In a jargon loaded field of analytics, catchphrases like Machine Learning and Data Science have emerged as the most confusing tech trends. We give you a one-stop-shop to all the buzzing terms and phrases used in data and analytics space. This glossary will be your guide to all queries on big data. Navigate the tech jargon-filled arena with ease.
Analytics: Analytics is the discovery, interpretation, and communication of meaningful patterns in data. Especially valuable in areas rich with recorded information, analytics relies on the simultaneous application of statistics, computer programming and operations research to quantify performance. Analytics often favors data visualization to communicate insight.
Artificial Intelligence: It’s the catchphrase that’s on fire and literally everywhere you go, AI is inescapable. It was confined to the realm of science fiction and is now making a roaring debut in the mainstream. First up, AI is intelligence exhibited by machines or machines behaving like humans. Where do we see AI in real life? Google’s self-driving car! Apple’s Sir! Now AI is even editing the film trailer of a thriller titled Morgan.
Business Intelligence: According to Wikipedia, the term BI dates back to 19th century and was coined by Richard Millar Devens and was used in the context of banking. Today, companies like Tableau and Qlik have built multi-million business on top of it. Simply put, BI is the art of visualizing data, or bringing it to life in the form of charts and interactive reports. With BI you can view your entire business on a dashboard.
Big data: It’s a term that dogs every CTO and CEO and is a part of everyday lexicon. Big Data is huge datasets (we are talking about petabytes) that are further analyzed computationally to find patters and meanings that can be used in business settings. It is also characterized by four important Vs: volume, variety, velocity and veracity.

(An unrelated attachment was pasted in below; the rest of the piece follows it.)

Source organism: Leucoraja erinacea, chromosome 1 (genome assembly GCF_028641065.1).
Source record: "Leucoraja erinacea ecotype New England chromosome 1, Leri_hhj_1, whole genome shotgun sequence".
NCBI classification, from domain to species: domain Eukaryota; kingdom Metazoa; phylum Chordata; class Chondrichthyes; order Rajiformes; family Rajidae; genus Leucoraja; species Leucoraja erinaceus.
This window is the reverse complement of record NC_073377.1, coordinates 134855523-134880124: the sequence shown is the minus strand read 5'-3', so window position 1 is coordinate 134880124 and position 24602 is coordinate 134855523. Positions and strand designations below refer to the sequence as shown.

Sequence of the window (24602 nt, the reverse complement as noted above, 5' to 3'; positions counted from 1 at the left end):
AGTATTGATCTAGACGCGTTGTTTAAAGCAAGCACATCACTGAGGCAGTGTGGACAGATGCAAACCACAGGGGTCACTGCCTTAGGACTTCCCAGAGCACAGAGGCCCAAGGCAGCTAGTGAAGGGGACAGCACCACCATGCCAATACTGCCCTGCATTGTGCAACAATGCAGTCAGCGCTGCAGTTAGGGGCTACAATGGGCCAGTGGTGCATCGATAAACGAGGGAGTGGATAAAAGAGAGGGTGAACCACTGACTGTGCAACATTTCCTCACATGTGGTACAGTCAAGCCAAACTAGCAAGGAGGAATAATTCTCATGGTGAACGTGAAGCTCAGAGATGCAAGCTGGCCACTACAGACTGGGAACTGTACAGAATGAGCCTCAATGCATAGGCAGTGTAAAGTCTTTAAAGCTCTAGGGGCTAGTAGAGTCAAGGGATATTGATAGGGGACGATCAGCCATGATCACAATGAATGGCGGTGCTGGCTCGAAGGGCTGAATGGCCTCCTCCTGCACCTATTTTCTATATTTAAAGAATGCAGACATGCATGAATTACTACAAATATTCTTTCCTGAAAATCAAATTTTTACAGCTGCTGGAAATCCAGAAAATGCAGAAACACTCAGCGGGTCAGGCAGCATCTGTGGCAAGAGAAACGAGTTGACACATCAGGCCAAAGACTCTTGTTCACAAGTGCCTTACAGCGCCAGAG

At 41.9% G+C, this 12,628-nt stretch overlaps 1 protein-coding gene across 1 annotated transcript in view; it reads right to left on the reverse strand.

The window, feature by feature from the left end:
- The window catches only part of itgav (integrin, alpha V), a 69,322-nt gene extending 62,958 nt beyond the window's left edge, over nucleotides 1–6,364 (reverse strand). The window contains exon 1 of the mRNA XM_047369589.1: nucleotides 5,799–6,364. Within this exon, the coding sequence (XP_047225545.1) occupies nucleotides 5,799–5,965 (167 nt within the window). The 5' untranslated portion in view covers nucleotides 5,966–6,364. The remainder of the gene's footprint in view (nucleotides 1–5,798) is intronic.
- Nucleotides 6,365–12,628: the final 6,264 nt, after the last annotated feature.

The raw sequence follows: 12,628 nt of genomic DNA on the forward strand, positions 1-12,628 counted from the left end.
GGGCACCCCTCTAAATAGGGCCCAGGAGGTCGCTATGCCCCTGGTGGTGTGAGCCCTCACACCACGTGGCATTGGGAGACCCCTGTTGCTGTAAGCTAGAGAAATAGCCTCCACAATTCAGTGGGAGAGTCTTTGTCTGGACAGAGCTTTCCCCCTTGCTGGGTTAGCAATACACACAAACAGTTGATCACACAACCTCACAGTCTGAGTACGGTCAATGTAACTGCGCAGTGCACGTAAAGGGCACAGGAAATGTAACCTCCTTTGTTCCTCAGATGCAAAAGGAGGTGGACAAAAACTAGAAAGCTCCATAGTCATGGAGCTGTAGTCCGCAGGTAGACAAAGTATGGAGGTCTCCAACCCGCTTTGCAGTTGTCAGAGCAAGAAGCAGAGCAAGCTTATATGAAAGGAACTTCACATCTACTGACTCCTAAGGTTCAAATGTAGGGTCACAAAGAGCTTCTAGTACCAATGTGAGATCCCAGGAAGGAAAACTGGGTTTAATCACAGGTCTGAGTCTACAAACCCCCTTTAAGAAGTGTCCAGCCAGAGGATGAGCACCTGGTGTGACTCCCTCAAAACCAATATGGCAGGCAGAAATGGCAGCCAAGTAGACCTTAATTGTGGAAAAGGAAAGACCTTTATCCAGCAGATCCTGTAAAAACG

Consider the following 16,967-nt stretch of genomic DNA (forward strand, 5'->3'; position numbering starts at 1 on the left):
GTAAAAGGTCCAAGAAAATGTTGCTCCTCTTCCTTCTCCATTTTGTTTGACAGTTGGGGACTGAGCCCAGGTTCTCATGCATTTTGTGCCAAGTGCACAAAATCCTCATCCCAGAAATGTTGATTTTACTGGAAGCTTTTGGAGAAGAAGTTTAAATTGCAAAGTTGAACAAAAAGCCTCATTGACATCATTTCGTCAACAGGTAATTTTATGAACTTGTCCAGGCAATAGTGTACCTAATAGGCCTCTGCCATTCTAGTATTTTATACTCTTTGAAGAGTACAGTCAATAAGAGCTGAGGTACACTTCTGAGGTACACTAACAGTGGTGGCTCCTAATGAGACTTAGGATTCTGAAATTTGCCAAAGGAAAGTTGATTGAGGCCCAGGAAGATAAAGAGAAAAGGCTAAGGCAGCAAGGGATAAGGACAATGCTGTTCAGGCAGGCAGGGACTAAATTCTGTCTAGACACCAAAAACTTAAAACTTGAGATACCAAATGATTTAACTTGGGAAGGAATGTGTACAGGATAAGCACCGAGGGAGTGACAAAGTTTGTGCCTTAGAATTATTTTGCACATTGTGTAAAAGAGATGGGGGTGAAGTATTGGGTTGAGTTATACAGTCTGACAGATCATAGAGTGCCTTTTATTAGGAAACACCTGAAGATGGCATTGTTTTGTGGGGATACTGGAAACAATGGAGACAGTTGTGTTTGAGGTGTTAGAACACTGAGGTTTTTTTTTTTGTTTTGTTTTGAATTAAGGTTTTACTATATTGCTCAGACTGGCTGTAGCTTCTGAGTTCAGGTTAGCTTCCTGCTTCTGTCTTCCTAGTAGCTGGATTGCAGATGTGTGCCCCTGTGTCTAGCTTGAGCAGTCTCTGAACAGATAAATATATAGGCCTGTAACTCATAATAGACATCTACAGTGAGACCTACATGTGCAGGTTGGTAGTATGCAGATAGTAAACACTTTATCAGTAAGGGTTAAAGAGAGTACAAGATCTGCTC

Blockchain: An offshoot of bitcoin, blockchain is a distributed ledger, spread across the nodes of the network. The purpose of blockchain is to keep a tab of all the transactions that happen.
Computing power: Heard all the chatter about Google’s superior computing power or data centres that crunch mind-boggling amount of data (petabytes). Well, it all comes down to the computing power or how fast can a machine perform a task. Today it is all about speed and that’s where most companies are investing.
C: This general purpose programming language is how every techie kick-starts his/her programming journey. Here’s a bit of history trivia on C – it was created in the 70s by Bell Labs’s Dennis Ritchie. Of late, it’s been making news for outliving its usefulness. According to naysayers, C’s salad days are over with Google’s Go, Java and Python outshining it in the field of web and mobile app development.
Data Science: This interdisciplinary field combines statistics and computer science and it is the blanket term applied to all the techniques used by data scientist in dealing with structured and unstructured data.
Data Analytics: It’s a term which has gained so much traction over the years that its real meaning is lost the noise. Data analytics is not the same as data analysis or data mining. Analytics is all about applying a mechanical or algorithmic process to derive insights such as going over data sets to find patterns or correlations between them. There are several tools but some of the most popular data analytics tools are R, OpenRefine, RapidMiner and SAS among others.